Right now, there’s a lot out there and consumers think, ‘what should I do, who should I go with?’ As an industry, I think we’ll cut through a lot of that and have a highly efficient model in the future that benefits everyone.

BIHIMA: Any final thoughts?

TW: From a personal perspective I consider myself very fortunate. In this industry we are truly focussed on the end consumer, and we make a positive impact on people’s lives. We’re doing things for the right reason and that results in the innovation you see.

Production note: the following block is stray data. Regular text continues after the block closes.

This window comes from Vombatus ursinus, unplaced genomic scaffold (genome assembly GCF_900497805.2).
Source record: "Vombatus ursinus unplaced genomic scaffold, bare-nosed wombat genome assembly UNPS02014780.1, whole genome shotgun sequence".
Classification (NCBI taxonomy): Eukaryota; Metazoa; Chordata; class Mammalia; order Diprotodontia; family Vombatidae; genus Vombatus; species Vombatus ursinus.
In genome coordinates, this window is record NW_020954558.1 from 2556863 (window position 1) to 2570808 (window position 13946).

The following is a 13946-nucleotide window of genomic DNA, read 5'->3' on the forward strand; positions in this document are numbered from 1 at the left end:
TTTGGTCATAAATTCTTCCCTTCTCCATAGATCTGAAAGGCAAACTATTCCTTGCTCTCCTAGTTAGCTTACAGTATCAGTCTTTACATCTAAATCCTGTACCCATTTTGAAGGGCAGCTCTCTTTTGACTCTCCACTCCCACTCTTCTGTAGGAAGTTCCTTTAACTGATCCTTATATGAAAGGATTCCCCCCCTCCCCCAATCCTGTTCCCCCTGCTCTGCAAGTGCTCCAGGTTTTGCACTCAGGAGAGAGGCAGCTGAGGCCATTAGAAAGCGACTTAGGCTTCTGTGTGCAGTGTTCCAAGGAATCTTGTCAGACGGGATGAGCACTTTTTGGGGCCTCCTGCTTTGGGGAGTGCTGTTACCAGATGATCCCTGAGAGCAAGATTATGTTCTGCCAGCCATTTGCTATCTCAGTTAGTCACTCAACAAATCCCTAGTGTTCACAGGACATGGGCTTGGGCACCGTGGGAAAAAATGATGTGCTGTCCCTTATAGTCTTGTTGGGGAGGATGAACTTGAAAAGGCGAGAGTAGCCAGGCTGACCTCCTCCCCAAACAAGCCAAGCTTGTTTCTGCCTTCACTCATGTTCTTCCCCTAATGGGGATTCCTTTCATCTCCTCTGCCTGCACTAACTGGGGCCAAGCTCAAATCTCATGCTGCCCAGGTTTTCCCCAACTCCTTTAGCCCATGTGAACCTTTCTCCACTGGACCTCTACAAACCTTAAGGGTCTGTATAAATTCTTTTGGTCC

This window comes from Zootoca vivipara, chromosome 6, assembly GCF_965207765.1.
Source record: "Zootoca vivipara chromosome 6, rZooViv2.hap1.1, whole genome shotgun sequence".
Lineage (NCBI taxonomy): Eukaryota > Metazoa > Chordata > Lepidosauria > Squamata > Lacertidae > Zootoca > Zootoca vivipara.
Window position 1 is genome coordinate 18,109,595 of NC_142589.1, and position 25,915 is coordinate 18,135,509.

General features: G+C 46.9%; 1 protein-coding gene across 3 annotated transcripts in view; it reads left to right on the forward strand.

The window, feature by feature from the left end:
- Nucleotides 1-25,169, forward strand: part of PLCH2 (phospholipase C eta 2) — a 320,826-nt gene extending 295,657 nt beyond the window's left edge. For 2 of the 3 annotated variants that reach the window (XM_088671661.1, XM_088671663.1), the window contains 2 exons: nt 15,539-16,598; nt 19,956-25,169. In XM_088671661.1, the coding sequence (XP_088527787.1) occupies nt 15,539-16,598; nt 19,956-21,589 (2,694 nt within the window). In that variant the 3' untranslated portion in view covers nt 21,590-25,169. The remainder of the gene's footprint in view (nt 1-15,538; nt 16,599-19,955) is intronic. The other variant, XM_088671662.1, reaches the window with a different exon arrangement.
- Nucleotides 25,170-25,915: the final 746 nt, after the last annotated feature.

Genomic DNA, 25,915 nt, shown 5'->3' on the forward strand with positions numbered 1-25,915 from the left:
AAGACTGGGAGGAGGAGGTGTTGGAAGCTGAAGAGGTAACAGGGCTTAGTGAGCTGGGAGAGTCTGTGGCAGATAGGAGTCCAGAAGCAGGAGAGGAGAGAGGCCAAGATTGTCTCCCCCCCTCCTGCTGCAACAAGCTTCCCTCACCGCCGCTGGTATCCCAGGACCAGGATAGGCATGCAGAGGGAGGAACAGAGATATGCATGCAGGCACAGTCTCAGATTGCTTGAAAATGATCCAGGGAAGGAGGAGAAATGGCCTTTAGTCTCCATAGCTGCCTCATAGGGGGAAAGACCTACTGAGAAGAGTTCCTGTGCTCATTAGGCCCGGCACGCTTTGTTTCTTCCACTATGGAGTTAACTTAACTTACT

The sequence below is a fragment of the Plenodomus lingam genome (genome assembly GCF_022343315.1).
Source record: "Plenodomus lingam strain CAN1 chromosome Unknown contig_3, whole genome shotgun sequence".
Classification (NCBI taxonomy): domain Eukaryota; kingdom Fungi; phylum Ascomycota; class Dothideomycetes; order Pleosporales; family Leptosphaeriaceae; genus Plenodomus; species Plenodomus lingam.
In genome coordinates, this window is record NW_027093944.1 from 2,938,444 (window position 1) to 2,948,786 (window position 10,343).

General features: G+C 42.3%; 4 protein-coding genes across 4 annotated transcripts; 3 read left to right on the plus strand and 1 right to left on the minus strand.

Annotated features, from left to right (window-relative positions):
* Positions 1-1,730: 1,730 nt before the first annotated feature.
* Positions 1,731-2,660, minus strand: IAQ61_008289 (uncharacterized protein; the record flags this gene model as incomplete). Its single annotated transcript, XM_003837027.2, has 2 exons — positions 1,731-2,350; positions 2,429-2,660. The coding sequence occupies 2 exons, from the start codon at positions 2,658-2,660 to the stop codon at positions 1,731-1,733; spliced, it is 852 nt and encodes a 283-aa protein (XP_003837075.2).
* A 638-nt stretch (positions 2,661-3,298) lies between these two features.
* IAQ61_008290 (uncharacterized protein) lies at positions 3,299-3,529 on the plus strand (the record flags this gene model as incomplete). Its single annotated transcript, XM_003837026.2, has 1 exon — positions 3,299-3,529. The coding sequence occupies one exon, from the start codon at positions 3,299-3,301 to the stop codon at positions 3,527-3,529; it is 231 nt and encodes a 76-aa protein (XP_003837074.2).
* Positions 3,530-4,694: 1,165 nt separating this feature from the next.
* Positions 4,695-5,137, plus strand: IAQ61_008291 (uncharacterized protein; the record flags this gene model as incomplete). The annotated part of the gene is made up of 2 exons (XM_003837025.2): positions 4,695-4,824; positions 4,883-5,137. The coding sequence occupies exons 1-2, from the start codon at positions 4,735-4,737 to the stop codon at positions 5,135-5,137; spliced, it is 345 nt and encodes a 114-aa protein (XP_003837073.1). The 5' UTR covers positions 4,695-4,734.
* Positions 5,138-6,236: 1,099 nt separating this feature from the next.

About BIHIMA: The British Irish Hearing Instrument Manufacturers Association (BIHIMA) represents in the UK and Ireland the world’s leading hearing instrument manufacturers. We work in partnership with other professional, trade, regulatory and consumer organisations within the health care and charitable sectors. Our goal is to raise awareness of the benefits of hearing well, making available the very latest in hearing technology aligned to consumer and hearing healthcare priorities to enhance the lives of those affected.Visit www.bihima.com.

Source: Audio Infos no. 143, July - August 2021/ BIHIMA

Olivia Hill/BIHIMA